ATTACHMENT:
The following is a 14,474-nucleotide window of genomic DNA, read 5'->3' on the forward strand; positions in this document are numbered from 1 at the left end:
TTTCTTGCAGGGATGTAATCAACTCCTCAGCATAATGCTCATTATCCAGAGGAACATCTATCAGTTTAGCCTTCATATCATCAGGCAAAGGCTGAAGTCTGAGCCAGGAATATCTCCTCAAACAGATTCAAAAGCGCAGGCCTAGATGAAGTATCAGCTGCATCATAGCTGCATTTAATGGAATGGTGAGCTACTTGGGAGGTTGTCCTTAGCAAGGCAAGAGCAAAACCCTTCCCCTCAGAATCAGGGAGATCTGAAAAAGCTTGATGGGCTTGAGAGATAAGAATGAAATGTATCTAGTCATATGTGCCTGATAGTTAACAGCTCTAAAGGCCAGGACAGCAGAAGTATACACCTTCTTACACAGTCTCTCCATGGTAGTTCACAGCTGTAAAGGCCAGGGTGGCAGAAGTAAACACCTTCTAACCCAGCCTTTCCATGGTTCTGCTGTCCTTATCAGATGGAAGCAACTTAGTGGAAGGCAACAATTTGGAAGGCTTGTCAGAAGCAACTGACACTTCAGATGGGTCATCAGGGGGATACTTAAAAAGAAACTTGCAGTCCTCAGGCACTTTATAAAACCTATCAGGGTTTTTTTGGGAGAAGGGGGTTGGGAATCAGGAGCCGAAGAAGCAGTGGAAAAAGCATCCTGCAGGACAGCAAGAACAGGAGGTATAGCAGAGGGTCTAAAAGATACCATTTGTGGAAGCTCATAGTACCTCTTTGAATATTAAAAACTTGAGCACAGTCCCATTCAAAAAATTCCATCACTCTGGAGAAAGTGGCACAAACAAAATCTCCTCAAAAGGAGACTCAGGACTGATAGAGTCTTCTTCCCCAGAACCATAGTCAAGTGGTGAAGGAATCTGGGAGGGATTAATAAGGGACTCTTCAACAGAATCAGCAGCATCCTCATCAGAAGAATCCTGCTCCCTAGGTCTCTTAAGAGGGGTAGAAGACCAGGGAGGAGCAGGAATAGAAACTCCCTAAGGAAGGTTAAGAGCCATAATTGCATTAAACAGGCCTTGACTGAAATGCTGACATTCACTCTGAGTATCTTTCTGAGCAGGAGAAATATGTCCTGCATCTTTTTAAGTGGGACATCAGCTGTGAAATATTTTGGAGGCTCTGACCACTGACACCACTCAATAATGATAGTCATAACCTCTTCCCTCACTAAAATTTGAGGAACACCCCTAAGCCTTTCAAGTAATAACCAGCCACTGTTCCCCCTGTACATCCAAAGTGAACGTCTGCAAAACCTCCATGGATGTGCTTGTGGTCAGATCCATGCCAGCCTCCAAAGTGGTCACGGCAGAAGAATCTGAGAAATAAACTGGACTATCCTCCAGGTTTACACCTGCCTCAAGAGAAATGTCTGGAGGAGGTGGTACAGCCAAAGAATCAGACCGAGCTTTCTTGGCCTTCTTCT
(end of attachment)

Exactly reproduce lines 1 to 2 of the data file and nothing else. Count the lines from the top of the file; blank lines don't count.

The following is a 14,474-nucleotide window of genomic DNA, read 5'->3' on the forward strand; positions in this document are numbered from 1 at the left end:
TTTCTTGCAGGGATGTAATCAACTCCTCAGCATAATGCTCATTATCCAGAGGAACATCTATCAGTTTAGCCTTCATATCATCAGGCAAAGGCTGAAGTCTGAGCCAGGAATATCTCCTCAAACAGATTCAAAAGCGCAGGCCTAGATGAAGTATCAGCTGCATCATAGCTGCATTTAATGGAATGGTGAGCTACTTGGGAGGTTGTCCTTAGCAAGGCAAGAGCAAAACCCTTCCCCTCAGAATCAGGGAGATCTGAAAAAGCTTGATGGGCTTGAGAGATAAGAATGAAATGTATCTAGTCATATGTGCCTGATAGTTAACAGCTCTAAAGGCCAGGACAGCAGAAGTATACACCTTCTTACACAGTCTCTCCATGGTAGTTCACAGCTGTAAAGGCCAGGGTGGCAGAAGTAAACACCTTCTAACCCAGCCTTTCCATGGTTCTGCTGTCCTTATCAGATGGAAGCAACTTAGTGGAAGGCAACAATTTGGAAGGCTTGTCAGAAGCAACTGACACTTCAGATGGGTCATCAGGGGGATACTTAAAAAGAAACTTGCAGTCCTCAGGCACTTTATAAAACCTATCAGGGTTTTTTTGGGAGAAGGGGGTTGGGAATCAGGAGCCGAAGAAGCAGTGGAAAAAGCATCCTGCAGGACAGCAAGAACAGGAGGTATAGCAGAGGGTCTAAAAGATACCATTTGTGGAAGCTCATAGTACCTCTTTGAATATTAAAAACTTGAGCACAGTCCCATTCAAAAAATTCCATCACTCTGGAGAAAGTGGCACAAACAAAATCTCCTCAAAAGGAGACTCAGGACTGATAGAGTCTTCTTCCCCAGAACCATAGTCAAGTGGTGAAGGAATCTGGGAGGGATTAATAAGGGACTCTTCAACAGAATCAGCAGCATCCTCATCAGAAGAATCCTGCTCCCTAGGTCTCTTAAGAGGGGTAGAAGACCAGGGAGGAGCAGGAATAGAAACTCCCTAAGGAAGGTTAAGAGCCATAATTGCATTAAACAGGCCTTGACTGAAATGCTGACATTCACTCTGAGTATCTTTCTGAGCAGGAGAAATATGTCCTGCATCTTTTTAAGTGGGACATCAGCTGTGAAATATTTTGGAGGCTCTGACCACTGACACCACTCAATAATGATAGTCATAACCTCTTCCCTCACTAAAATTTGAGGAACACCCCTAAGCCTTTCAAGTAATAACCAGCCACTGTTCCCCCTGTACATCCAAAGTGAACGTCTGCAAAACCTCCATGGATGTGCTTGTGGTCAGATCCATGCCAGCCTCCAAAGTGGTCACGGCAGAAGAATCTGAGAAATAAACTGGACTATCCTCCAGGTTTACACCTGCCTCAAGAGAAATGTCTGGAGGAGGTGGTACAGCCAAAGAATCAGACCGAGCTTTCTTGGCCTTCTTCT